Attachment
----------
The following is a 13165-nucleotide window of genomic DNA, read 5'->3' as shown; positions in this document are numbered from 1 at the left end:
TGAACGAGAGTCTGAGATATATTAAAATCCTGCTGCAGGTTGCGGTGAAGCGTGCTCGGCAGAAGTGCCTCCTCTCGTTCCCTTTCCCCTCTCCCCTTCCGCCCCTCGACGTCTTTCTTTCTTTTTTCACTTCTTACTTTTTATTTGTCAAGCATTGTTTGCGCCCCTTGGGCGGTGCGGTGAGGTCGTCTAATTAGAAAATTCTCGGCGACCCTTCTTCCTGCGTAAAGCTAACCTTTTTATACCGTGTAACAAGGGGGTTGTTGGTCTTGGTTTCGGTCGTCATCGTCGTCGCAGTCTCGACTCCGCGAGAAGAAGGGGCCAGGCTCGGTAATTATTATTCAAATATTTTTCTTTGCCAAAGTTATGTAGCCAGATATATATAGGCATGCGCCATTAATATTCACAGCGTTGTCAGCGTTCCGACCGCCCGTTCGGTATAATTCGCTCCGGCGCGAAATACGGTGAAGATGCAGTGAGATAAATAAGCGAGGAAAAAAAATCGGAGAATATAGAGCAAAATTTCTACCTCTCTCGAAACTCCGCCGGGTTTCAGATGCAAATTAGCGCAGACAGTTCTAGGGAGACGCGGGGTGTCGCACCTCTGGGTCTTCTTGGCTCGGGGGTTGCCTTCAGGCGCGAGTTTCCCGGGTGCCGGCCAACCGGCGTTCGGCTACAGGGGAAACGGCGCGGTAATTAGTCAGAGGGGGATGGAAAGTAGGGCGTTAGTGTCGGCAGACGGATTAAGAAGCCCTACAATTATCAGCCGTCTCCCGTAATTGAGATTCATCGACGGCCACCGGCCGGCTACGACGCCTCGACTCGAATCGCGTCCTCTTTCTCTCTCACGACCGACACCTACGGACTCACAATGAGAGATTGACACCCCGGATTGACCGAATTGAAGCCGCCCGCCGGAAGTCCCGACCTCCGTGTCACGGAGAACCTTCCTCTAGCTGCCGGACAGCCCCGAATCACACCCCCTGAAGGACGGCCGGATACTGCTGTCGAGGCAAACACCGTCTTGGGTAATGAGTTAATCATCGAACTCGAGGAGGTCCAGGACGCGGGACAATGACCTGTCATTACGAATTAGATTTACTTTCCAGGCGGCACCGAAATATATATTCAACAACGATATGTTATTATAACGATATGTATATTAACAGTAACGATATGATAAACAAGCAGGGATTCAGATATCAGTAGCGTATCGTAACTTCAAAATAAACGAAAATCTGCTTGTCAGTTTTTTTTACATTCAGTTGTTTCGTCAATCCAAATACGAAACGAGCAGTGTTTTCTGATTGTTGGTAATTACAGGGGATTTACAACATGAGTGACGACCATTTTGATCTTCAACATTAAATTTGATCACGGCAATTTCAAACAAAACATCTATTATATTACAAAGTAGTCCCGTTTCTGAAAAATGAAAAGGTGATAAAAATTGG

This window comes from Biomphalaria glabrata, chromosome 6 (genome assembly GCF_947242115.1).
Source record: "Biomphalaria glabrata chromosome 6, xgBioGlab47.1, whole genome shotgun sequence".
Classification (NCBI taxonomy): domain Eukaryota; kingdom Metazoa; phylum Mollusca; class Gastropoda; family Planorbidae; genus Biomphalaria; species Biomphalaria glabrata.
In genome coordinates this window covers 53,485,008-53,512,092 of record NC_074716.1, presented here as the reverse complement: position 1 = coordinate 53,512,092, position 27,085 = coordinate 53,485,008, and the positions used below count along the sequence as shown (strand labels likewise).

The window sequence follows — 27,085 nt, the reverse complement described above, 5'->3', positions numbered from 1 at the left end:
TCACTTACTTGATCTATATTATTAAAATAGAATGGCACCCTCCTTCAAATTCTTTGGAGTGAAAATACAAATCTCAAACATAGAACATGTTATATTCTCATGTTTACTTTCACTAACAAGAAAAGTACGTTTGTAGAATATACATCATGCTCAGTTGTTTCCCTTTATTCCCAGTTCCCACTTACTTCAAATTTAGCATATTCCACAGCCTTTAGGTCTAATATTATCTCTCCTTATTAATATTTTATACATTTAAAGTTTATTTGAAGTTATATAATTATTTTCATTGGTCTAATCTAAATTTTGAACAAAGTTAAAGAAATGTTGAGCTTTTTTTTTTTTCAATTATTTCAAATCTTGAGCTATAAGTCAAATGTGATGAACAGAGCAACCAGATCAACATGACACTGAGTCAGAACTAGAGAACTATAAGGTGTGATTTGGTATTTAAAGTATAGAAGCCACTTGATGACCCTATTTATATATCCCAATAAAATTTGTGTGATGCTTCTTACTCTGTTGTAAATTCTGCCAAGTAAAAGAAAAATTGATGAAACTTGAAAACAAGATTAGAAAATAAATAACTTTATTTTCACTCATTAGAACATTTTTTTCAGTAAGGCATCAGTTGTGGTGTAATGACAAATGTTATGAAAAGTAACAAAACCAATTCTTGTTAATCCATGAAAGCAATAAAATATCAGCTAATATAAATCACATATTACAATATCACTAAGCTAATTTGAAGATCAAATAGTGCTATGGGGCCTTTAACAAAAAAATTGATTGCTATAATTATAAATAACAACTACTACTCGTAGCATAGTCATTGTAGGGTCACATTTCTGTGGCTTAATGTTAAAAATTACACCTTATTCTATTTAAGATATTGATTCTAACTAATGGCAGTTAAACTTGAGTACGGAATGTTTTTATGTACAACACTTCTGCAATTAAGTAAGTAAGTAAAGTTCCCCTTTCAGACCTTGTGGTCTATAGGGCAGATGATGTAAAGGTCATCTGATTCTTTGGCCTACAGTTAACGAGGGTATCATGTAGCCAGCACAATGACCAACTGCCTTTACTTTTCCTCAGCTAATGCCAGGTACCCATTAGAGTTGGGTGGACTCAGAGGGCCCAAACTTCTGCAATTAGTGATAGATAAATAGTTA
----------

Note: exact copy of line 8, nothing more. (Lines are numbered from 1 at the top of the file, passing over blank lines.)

TCACTTACTTGATCTATATTATTAAAATAGAATGGCACCCTCCTTCAAATTCTTTGGAGTGAAAATACAAATCTCAAACATAGAACATGTTATATTCTCATGTTTACTTTCACTAACAAGAAAAGTACGTTTGTAGAATATACATCATGCTCAGTTGTTTCCCTTTATTCCCAGTTCCCACTTACTTCAAATTTAGCATATTCCACAGCCTTTAGGTCTAATATTATCTCTCCTTATTAATATTTTATACATTTAAAGTTTATTTGAAGTTATATAATTATTTTCATTGGTCTAATCTAAATTTTGAACAAAGTTAAAGAAATGTTGAGCTTTTTTTTTTTTCAATTATTTCAAATCTTGAGCTATAAGTCAAATGTGATGAACAGAGCAACCAGATCAACATGACACTGAGTCAGAACTAGAGAACTATAAGGTGTGATTTGGTATTTAAAGTATAGAAGCCACTTGATGACCCTATTTATATATCCCAATAAAATTTGTGTGATGCTTCTTACTCTGTTGTAAATTCTGCCAAGTAAAAGAAAAATTGATGAAACTTGAAAACAAGATTAGAAAATAAATAACTTTATTTTCACTCATTAGAACATTTTTTTCAGTAAGGCATCAGTTGTGGTGTAATGACAAATGTTATGAAAAGTAACAAAACCAATTCTTGTTAATCCATGAAAGCAATAAAATATCAGCTAATATAAATCACATATTACAATATCACTAAGCTAATTTGAAGATCAAATAGTGCTATGGGGCCTTTAACAAAAAAATTGATTGCTATAATTATAAATAACAACTACTACTCGTAGCATAGTCATTGTAGGGTCACATTTCTGTGGCTTAATGTTAAAAATTACACCTTATTCTATTTAAGATATTGATTCTAACTAATGGCAGTTAAACTTGAGTACGGAATGTTTTTATGTACAACACTTCTGCAATTAAGTAAGTAAGTAAAGTTCCCCTTTCAGACCTTGTGGTCTATAGGGCAGATGATGTAAAGGTCATCTGATTCTTTGGCCTACAGTTAACGAGGGTATCATGTAGCCAGCACAATGACCAACTGCCTTTACTTTTCCTCAGCTAATGCCAGGTACCCATTAGAGTTGGGTGGACTCAGAGGGCCCAAACTTCTGCAATTAGTGATAGATAAATAGTTA